Hard Drive

By on November 3, 2010
RoadKing Mag

When a long day of trucking comes to an end, think about sitting down to a video game that keeps you in traffic worrying about delivering your load in time.

Rig ’n’ Roll, a trucking game from 1C Company, a Russian software and gaming firm, promises to bring the most realistic trucking experience to PC gamers. Players guide a young driver toward his goal of taking over the California cargo market. A combination of strategy, time management and driving skills are necessary for success. Set for release in the U.S. in time for the holidays, the game is available for download at www.rignroll.com.

“Thanks to the truckers we were able to develop and bring to life a well-thought out mathematical model for vehicle damage and malfunctions,” says Felix Yakovlev, developer for 1C Company and Rig ’n’ Roll. “Moreover, on a regular basis we asked actual truckers to test the game for realism of driving a tractor-trailer.”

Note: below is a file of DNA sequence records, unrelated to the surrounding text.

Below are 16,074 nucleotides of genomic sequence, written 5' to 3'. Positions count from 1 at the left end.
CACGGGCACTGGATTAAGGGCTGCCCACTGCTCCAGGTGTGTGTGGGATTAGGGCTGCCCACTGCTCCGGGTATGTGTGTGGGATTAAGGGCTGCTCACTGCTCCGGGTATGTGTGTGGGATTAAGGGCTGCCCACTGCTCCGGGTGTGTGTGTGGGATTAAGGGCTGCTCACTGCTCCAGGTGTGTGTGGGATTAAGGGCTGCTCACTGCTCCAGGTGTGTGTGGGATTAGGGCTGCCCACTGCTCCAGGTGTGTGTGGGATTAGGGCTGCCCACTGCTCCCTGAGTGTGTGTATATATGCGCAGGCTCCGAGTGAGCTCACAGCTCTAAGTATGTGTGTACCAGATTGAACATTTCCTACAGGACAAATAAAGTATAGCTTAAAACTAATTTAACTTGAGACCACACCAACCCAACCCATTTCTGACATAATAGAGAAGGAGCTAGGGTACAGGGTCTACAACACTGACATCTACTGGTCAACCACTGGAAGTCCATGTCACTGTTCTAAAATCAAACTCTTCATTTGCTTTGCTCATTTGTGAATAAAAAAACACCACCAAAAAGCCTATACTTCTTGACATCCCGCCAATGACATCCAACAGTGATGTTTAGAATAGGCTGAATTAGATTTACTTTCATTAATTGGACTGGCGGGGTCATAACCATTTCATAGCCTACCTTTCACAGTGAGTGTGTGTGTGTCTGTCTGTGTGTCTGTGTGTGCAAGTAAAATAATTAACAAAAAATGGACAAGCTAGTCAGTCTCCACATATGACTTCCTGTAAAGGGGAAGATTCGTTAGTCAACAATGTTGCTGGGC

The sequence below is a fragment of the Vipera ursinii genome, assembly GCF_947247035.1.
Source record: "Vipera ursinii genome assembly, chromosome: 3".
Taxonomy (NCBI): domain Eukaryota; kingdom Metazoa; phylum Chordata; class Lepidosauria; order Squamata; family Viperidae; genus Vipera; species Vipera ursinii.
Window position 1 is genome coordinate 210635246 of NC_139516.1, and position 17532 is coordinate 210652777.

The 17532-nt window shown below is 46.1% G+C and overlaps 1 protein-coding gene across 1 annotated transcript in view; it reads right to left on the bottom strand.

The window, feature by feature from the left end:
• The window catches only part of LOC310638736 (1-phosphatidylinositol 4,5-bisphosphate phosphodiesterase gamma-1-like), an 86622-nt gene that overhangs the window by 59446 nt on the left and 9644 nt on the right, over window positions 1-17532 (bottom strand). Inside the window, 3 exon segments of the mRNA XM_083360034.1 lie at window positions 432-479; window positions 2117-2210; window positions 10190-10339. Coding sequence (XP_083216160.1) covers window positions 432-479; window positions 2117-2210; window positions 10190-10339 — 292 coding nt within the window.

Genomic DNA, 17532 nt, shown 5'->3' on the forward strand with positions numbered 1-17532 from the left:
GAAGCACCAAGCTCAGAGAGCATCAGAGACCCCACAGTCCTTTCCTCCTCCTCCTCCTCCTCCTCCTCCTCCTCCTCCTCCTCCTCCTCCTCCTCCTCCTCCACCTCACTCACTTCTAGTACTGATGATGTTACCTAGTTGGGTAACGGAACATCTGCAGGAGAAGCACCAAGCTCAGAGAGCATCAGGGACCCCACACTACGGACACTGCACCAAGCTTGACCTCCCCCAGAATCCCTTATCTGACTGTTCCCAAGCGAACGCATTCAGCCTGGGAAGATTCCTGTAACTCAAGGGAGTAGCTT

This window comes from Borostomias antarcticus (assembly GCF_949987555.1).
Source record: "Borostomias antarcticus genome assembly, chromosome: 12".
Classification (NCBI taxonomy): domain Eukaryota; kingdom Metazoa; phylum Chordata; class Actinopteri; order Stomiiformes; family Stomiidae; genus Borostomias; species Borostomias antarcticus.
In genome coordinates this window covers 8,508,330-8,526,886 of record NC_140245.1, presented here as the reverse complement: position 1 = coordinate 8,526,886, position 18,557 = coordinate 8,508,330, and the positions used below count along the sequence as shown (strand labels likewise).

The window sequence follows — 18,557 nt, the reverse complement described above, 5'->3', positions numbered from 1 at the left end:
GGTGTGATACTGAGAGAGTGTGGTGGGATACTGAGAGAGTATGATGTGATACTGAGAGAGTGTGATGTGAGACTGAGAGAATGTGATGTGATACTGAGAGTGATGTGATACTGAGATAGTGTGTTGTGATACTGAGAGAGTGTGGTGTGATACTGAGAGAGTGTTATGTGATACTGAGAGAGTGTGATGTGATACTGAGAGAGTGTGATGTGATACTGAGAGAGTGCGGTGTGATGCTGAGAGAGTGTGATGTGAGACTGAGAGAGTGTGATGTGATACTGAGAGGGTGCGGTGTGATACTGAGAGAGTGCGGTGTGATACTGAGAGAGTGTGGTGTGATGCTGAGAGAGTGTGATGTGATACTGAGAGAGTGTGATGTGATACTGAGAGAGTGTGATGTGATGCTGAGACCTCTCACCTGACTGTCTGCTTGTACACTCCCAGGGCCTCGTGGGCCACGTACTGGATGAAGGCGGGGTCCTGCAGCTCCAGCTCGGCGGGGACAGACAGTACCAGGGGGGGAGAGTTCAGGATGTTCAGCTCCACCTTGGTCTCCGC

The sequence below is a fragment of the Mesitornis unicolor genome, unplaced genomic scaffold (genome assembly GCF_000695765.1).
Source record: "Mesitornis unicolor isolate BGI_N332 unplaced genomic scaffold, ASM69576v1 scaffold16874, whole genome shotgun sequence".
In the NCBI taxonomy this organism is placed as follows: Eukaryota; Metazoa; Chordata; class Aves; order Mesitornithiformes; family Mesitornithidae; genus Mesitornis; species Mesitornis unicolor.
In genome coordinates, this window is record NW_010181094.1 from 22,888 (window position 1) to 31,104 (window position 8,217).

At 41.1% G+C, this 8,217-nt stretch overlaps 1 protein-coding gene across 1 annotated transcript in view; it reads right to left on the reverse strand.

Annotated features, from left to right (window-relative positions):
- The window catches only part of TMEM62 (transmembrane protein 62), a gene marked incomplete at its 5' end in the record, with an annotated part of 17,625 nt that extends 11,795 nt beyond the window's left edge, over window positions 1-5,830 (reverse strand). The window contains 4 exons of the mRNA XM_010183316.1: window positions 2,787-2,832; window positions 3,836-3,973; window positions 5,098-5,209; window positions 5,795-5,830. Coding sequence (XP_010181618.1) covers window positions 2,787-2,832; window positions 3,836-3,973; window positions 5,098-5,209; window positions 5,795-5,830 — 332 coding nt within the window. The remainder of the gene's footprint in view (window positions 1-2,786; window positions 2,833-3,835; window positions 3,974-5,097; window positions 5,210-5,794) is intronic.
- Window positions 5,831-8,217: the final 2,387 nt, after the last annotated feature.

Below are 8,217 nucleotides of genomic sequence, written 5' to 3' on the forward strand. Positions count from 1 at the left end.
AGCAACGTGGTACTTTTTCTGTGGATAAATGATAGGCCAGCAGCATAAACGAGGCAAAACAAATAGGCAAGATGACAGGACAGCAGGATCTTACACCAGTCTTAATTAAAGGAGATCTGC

The territory covered spans 12,000 miles, from rolling hills to the traffic of 42 cities. The creators attempted to make the landscape as real as possible.

“We made numerous trips to California and Nevada, talked to truckers, filmed hundreds of hours of video and took thousands of pictures,” says Yakovlev. “While working on this project we were in touch with Russian and American truckers and we are deeply grateful to them for their advice and consultations.”

The developers looked at all the obstacles a driver faces in racing to load and unload freight. Those pesky California traffic laws exist here, just as in real life, and the police in the game don’t let things slide easily.

Unlike other racing games, the trucks in Rig ’n’ Roll respond to speed and road conditions onscreen in a way that they would on the road. The rigs handle stiff and steady on the California highways and city streets — and no matter how important it is to make up some time, there’s no pushing the speedometer dial up to 80 mph.

“Gamers who play Rig ’n’ Roll and who are also driving in real life made it clear to us,” explains Yakovlev. “We managed to give players the special feeling of driving a real truck in our game.”

– Becky Eastridge

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